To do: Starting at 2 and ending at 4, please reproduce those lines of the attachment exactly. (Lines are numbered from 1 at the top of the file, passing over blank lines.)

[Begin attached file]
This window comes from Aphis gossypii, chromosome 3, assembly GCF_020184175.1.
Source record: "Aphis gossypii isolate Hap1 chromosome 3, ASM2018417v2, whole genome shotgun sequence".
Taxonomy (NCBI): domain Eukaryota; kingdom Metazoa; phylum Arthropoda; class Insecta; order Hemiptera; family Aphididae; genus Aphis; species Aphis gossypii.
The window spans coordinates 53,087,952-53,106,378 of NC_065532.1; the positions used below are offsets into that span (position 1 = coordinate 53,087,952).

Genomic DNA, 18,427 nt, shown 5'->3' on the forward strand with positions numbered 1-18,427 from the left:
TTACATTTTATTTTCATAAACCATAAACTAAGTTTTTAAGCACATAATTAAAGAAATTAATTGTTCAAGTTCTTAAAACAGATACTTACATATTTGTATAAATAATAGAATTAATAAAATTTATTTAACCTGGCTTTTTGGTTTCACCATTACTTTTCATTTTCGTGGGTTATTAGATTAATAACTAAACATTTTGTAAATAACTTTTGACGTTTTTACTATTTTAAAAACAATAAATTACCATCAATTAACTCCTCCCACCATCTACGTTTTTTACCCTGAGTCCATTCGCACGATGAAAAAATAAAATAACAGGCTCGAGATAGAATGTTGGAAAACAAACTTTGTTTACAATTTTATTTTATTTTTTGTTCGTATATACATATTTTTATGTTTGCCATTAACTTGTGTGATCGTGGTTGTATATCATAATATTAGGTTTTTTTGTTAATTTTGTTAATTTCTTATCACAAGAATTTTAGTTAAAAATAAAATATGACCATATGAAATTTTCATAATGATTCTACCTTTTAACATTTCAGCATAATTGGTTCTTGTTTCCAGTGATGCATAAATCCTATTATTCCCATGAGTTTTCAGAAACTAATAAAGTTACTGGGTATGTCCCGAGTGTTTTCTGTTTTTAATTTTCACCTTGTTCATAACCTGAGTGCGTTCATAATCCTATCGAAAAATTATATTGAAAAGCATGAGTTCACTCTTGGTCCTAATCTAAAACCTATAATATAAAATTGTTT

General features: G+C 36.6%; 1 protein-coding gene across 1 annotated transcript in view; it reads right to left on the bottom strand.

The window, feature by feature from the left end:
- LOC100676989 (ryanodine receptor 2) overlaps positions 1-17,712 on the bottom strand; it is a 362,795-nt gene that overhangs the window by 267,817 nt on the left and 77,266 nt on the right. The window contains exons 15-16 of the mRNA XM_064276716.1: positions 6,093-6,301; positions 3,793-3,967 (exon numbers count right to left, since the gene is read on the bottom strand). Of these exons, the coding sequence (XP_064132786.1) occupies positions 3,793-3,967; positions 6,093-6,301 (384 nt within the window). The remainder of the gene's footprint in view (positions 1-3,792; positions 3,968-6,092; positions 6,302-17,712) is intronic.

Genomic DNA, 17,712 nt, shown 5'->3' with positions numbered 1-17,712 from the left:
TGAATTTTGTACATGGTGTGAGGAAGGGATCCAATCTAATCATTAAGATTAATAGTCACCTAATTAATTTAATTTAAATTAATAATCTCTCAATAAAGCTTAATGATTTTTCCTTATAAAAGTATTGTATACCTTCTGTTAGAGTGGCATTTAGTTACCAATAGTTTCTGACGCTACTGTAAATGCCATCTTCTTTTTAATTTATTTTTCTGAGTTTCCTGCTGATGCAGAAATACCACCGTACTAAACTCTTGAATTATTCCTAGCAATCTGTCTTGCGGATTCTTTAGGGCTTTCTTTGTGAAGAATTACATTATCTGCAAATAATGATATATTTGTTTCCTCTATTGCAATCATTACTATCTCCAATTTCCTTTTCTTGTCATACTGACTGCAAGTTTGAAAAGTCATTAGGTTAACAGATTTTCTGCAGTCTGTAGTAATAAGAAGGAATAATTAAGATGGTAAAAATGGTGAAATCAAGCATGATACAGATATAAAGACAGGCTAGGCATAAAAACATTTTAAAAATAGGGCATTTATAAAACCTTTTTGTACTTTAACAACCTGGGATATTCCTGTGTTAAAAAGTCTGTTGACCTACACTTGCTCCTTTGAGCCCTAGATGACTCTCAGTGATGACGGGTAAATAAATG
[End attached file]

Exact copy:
Source record: "Aphis gossypii isolate Hap1 chromosome 3, ASM2018417v2, whole genome shotgun sequence".
Taxonomy (NCBI): domain Eukaryota; kingdom Metazoa; phylum Arthropoda; class Insecta; order Hemiptera; family Aphididae; genus Aphis; species Aphis gossypii.
The window spans coordinates 53,087,952-53,106,378 of NC_065532.1; the positions used below are offsets into that span (position 1 = coordinate 53,087,952).